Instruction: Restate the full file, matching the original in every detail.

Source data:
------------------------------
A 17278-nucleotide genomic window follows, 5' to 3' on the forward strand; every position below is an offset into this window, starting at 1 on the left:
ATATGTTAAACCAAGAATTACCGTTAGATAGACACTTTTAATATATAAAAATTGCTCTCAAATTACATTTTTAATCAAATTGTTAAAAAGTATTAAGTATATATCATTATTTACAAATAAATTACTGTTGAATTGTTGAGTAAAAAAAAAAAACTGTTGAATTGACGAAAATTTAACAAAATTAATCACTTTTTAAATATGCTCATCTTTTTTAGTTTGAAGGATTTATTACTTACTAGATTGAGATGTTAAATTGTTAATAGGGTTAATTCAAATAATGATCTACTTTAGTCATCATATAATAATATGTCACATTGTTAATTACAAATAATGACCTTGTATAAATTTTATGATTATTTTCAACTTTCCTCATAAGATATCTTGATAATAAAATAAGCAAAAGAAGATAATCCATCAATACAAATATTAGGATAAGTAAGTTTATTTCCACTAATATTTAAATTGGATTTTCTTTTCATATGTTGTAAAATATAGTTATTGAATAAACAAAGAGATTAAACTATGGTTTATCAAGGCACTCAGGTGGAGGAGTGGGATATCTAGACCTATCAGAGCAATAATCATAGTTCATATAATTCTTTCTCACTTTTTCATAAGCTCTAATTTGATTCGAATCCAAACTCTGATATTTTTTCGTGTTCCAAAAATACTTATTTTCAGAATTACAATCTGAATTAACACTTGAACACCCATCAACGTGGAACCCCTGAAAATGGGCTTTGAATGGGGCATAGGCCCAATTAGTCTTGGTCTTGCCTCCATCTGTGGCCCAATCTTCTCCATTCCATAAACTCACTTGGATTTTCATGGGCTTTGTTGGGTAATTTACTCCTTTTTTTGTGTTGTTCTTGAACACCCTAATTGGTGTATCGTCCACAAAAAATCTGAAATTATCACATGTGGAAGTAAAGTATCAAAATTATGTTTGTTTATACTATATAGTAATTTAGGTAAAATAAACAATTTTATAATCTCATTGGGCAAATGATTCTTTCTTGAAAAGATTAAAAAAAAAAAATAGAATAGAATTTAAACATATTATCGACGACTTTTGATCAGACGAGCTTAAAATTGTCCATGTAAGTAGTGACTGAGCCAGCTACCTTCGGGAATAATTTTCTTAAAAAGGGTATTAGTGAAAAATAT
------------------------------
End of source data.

A 17278-nucleotide genomic window follows, 5' to 3' on the forward strand; every position below is an offset into this window, starting at 1 on the left:
ATATGTTAAACCAAGAATTACCGTTAGATAGACACTTTTAATATATAAAAATTGCTCTCAAATTACATTTTTAATCAAATTGTTAAAAAGTATTAAGTATATATCATTATTTACAAATAAATTACTGTTGAATTGTTGAGTAAAAAAAAAAAACTGTTGAATTGACGAAAATTTAACAAAATTAATCACTTTTTAAATATGCTCATCTTTTTTAGTTTGAAGGATTTATTACTTACTAGATTGAGATGTTAAATTGTTAATAGGGTTAATTCAAATAATGATCTACTTTAGTCATCATATAATAATATGTCACATTGTTAATTACAAATAATGACCTTGTATAAATTTTATGATTATTTTCAACTTTCCTCATAAGATATCTTGATAATAAAATAAGCAAAAGAAGATAATCCATCAATACAAATATTAGGATAAGTAAGTTTATTTCCACTAATATTTAAATTGGATTTTCTTTTCATATGTTGTAAAATATAGTTATTGAATAAACAAAGAGATTAAACTATGGTTTATCAAGGCACTCAGGTGGAGGAGTGGGATATCTAGACCTATCAGAGCAATAATCATAGTTCATATAATTCTTTCTCACTTTTTCATAAGCTCTAATTTGATTCGAATCCAAACTCTGATATTTTTTCGTGTTCCAAAAATACTTATTTTCAGAATTACAATCTGAATTAACACTTGAACACCCATCAACGTGGAACCCCTGAAAATGGGCTTTGAATGGGGCATAGGCCCAATTAGTCTTGGTCTTGCCTCCATCTGTGGCCCAATCTTCTCCATTCCATAAACTCACTTGGATTTTCATGGGCTTTGTTGGGTAATTTACTCCTTTTTTTGTGTTGTTCTTGAACACCCTAATTGGTGTATCGTCCACAAAAAATCTGAAATTATCACATGTGGAAGTAAAGTATCAAAATTATGTTTGTTTATACTATATAGTAATTTAGGTAAAATAAACAATTTTATAATCTCATTGGGCAAATGATTCTTTCTTGAAAAGATTAAAAAAAAAAAATAGAATAGAATTTAAACATATTATCGACGACTTTTGATCAGACGAGCTTAAAATTGTCCATGTAAGTAGTGACTGAGCCAGCTACCTTCGGGAATAATTTTCTTAAAAAGGGTATTAGTGAAAAATAT